The ebb and flow of history has taken its toll on the fabric of the church and its congregation.
Whilst the building contains remnants of both Roman and Norman elements, much of the building we see today is of later Victorian construction.
It has long been suggested that the church stands on the site of a Roman shrine, and the discovery of Roman bricks in the walls of the church may lend support to that theory. An altar stone was found during the restoration of 1848, and has been dated to the sixth century on the basis of the shapes of the crosses. So the present building was perhaps here by the sixth or seventh century, but the first recorded mention is in a manuscript dating to 1160-80. The first recorded visitation was in 1251, and considerable re-building was noted in 1331 when it was damaged by floods.
The tower shown in the image above may date to this period, though the roof is later. Fragments of Norman stonework were also discovered in the 1848 restoration, used as rubble to make up the masonry of the tower. In the early 1800s the area was still quite rural. Following the consecration of St Pancras New Church on Euston Road in 1822, the old church became a chapel of ease. But by the 1840s, growth in the neighbourhood prompted plans for its enlargement, leading to the substantial restoration by A.D. Gough in 1848. But whatever ancient fabric survives has long been hidden.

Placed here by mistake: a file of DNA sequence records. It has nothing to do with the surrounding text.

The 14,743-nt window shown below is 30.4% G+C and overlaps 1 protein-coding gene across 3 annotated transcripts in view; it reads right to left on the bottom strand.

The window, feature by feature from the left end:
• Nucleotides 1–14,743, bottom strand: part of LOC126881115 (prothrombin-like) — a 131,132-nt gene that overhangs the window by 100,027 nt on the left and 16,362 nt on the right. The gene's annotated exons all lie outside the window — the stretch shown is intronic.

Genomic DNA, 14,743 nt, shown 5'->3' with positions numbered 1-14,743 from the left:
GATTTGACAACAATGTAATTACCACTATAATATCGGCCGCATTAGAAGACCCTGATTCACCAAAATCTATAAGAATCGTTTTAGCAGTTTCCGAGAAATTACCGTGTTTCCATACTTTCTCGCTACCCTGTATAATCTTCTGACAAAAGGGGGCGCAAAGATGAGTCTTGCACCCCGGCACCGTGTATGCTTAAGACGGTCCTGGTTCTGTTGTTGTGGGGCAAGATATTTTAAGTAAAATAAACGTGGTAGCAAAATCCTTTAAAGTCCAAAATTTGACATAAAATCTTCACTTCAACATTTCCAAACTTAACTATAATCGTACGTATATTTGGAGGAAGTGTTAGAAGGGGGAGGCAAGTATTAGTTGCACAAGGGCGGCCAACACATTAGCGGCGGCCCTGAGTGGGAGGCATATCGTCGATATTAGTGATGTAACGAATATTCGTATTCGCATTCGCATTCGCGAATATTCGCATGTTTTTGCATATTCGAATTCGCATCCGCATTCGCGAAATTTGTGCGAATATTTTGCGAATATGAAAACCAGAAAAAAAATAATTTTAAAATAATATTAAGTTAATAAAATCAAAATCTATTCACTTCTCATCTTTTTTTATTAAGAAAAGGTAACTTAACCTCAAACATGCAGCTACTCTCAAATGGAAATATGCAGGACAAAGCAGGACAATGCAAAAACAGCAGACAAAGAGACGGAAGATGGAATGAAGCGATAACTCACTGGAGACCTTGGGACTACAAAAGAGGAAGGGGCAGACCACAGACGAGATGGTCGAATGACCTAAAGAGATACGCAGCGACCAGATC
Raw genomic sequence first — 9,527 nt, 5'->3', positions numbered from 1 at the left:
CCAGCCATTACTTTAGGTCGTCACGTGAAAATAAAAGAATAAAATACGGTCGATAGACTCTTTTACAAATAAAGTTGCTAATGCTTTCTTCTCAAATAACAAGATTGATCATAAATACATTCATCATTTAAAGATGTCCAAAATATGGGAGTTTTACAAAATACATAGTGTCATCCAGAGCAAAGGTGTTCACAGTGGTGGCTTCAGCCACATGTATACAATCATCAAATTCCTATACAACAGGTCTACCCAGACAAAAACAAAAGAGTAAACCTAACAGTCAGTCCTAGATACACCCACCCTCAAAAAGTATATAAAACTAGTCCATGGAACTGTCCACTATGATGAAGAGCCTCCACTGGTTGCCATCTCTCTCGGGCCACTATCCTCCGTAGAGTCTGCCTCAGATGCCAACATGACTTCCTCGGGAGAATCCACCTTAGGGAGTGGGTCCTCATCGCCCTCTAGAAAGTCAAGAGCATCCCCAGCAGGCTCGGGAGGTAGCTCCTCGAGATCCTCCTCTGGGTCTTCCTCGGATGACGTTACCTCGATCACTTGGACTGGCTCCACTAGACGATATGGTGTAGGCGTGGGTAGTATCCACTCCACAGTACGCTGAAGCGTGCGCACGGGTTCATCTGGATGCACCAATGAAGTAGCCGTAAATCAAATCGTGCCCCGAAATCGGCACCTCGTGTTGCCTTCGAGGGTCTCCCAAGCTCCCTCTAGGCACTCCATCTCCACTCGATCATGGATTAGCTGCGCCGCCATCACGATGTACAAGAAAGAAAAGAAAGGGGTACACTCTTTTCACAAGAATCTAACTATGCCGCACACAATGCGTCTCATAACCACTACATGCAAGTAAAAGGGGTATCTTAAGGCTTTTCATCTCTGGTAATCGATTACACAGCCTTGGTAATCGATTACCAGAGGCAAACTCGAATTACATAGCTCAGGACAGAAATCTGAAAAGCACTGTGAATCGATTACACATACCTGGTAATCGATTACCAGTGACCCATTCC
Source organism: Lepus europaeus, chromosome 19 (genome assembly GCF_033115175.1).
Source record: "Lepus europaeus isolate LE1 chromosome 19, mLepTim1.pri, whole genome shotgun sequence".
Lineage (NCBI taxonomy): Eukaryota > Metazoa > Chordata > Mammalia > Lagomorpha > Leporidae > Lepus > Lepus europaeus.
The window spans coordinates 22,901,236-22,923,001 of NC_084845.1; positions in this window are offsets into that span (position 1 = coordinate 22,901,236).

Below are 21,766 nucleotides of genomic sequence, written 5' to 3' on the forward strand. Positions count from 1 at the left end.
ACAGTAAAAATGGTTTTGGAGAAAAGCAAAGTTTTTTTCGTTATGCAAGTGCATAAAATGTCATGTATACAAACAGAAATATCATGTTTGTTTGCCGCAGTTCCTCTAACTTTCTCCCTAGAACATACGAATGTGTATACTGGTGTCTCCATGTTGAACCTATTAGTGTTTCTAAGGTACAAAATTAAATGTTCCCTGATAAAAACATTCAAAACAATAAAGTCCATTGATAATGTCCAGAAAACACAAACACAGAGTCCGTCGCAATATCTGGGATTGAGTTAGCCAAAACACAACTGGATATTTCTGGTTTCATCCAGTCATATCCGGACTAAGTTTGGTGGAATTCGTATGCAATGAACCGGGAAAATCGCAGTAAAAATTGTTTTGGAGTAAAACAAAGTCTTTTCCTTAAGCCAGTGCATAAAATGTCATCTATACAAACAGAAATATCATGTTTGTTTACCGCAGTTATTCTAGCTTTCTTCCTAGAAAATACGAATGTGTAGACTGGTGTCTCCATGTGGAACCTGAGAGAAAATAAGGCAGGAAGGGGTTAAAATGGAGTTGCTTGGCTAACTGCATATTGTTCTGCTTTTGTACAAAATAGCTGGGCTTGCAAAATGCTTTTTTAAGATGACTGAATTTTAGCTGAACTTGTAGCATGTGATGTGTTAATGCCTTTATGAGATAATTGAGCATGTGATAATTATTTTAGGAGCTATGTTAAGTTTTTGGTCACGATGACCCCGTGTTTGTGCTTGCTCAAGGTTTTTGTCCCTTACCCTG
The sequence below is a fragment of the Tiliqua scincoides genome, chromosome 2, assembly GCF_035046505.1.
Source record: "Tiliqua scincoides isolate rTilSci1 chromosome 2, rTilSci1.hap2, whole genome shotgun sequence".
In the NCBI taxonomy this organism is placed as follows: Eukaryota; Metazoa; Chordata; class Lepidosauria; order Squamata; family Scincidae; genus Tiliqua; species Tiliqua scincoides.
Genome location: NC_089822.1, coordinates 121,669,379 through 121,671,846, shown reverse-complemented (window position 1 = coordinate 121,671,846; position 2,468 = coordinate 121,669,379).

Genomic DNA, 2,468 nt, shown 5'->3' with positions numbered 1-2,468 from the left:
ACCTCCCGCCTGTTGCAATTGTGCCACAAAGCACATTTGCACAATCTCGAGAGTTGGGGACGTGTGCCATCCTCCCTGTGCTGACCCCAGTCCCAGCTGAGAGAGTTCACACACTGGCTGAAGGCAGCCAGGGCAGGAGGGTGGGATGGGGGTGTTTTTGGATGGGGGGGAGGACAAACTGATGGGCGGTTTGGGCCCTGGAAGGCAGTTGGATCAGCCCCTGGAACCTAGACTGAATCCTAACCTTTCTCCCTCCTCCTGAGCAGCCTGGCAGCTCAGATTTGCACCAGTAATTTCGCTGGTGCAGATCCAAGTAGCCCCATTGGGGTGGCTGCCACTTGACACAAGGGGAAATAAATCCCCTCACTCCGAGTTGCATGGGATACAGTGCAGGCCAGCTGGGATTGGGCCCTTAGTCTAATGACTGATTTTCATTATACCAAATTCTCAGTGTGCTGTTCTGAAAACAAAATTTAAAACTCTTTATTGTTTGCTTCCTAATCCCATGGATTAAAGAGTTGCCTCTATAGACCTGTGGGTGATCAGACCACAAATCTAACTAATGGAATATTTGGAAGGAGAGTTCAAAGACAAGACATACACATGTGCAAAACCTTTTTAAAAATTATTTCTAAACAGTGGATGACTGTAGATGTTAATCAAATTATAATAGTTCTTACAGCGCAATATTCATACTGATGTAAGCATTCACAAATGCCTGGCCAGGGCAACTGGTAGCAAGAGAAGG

In 1805, the Gentleman’s Magazine reported that “the ancient outline … has been repaired until it has almost the appearance of a modern religious structure. The materials used in the original building are so totally covered with repeated coats of plaster that I cannot really say what they consist of…”
In addition to the information on this site please visit our special history project website where we are aiming to recover some of this 1600 years of history through archival and scholarly research, as well as building on the collective memory of a thousand years of parishioners and visitors to St Pancras.